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Darwin Correspondence Project

From A. C. Ramsay   [27–30 June 1859]1

– It is a good thing to have friends to point out ones errors.2

I believe it is certain about the worm holes in the Longmynd. I do not doubt it having often seen them. The trilobite I do consider to be doubtful in spite of Salters confidence in the matter.3 The specimen is in our gallery.4 The rocks I have no doubt are lower than Barrandes primordial Zone. I think that certain.

I lately heard from Sterry Hunt of Canada5 that fossils had been found in the Crystalline limestone of the Laurentian Gneiss. They are said by Billings6 to be Corals. The Laurentian Gneiss is you probably know, said to be the oldest rock in N. America. It was certainly metamorphosed in the extremest way, before the deposition of the Lingula flags which lie quite unconformably upon it. I say so from personal knowledge. It is said by Logan7 that on Lakes Huron & Superior the Huronian rocks,——Longmynd, lie between the Laurentian Gneiss & the equivalents of our Lingula flags. I have heard however, but not from Logan, that possibly the Huronian rocks are Lingula flags also. In the mean while I accept Logans view, for he knows most about them.

If you take the Saturday Review you would see a notice of the Laurentian rocks a few weeks since. It was in the 1st of 2 articles on Rogers Pennsylvania.8

Ever yours siny | Andw C Ramsay

CD annotations

scored pencil
3.0 Laurentian] underl pencil
Top of first page: ‘22’9 brown crayon

Footnotes

The letter was written between the letters to A. C. Ramsay, [26 June 1859] and 1 July [1859].
CD had called Ramsay’s attention to differences between Ramsay’s and Louis Agassiz’s account of the Jura gravels. See letter to A. C. Ramsay, 24 June [1859] and n. 5.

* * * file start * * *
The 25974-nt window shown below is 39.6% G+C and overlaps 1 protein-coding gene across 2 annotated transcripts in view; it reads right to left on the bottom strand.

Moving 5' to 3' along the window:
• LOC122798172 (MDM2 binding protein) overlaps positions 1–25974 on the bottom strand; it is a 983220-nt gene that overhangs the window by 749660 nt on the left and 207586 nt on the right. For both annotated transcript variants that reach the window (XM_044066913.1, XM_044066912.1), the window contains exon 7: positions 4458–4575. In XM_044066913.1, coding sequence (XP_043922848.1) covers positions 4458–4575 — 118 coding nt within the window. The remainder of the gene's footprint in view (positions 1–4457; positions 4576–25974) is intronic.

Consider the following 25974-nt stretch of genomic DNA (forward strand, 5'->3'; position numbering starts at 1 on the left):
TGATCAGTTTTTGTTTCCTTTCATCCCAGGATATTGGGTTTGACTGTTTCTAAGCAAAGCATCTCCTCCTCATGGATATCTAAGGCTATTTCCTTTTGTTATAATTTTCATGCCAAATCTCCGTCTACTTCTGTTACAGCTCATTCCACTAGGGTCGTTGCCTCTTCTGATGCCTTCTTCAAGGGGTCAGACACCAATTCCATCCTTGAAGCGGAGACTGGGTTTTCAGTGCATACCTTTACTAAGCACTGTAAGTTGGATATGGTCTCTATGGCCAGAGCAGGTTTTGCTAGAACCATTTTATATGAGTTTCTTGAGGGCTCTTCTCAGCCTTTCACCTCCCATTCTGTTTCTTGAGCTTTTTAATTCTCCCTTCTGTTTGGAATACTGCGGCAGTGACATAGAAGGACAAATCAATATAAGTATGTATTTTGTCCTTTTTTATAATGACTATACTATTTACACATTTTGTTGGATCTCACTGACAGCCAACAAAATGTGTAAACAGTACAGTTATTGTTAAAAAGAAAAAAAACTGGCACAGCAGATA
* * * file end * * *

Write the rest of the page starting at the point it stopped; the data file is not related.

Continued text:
John William Salter, who worked with Ramsay on the Geological Survey, described worm holes and a possible new genus of trilobite in the Longmynd deposits in 1856. He named the trilobite Palæopyge ramsayi (see Salter 1856).
The Museum of Practical Geology, owned by the Geological Survey, was in Jermyn Street, London. Ramsay was currently classifying the rock specimens for a catalogue (Geikie 1895, p. 259).
Thomas Sterry Hunt was on the staff of the Geological Survey of Canada.
Elkanah Billings was a naturalist with the Geological Survey of Canada.
William Edmond Logan, the director of the Geological Survey of Canada, was the first to describe the Huronian and Laurentian rocks.
The anonymous review of Rogers 1858 appeared in two parts in the Saturday Review, 30 April 1859, pp. 530–1, and 28 May 1859, pp. 658–60. The review may have been by Ramsay, for in 1859 he began contributing geological articles to this periodical (Geikie 1895, p. 260).
The number of one of CD’s portfolios of notes on palaeontology and extinction.

Bibliography

Geikie, Archibald. 1895. Memoir of Sir Andrew Crombie Ramsay. London and New York: Macmillan.

Rogers, Henry Darwin. 1858. The geology of Pennsylvania. A government survey with a general view of the geology of the United States, essays on the coal-formation and its fossils, and a description of the coal-fields of North America and Great Britain. 2 vols. in 3. Edinburgh and London: W. Blackwood and Sons. Philadelphia, Pa.: J. B. Lippincott.

Summary

No doubt about worm-holes in the Long Mynd, and they are certainly lower than J. Barrande’s primordial zone. Fossils in Laurentian gneiss.

Letter details

Letter no.
DCP-LETT-2845
From
Andrew Crombie Ramsay
To
Charles Robert Darwin
Sent from
unstated
Source of text
DAR 205.9: 400
Physical description
3pp inc †

Please cite as

Darwin Correspondence Project, “Letter no. 2845,” accessed on 22 October 2019, https://www.darwinproject.ac.uk/letter/DCP-LETT-2845.xml

Also published in The Correspondence of Charles Darwin, vol. 7

letter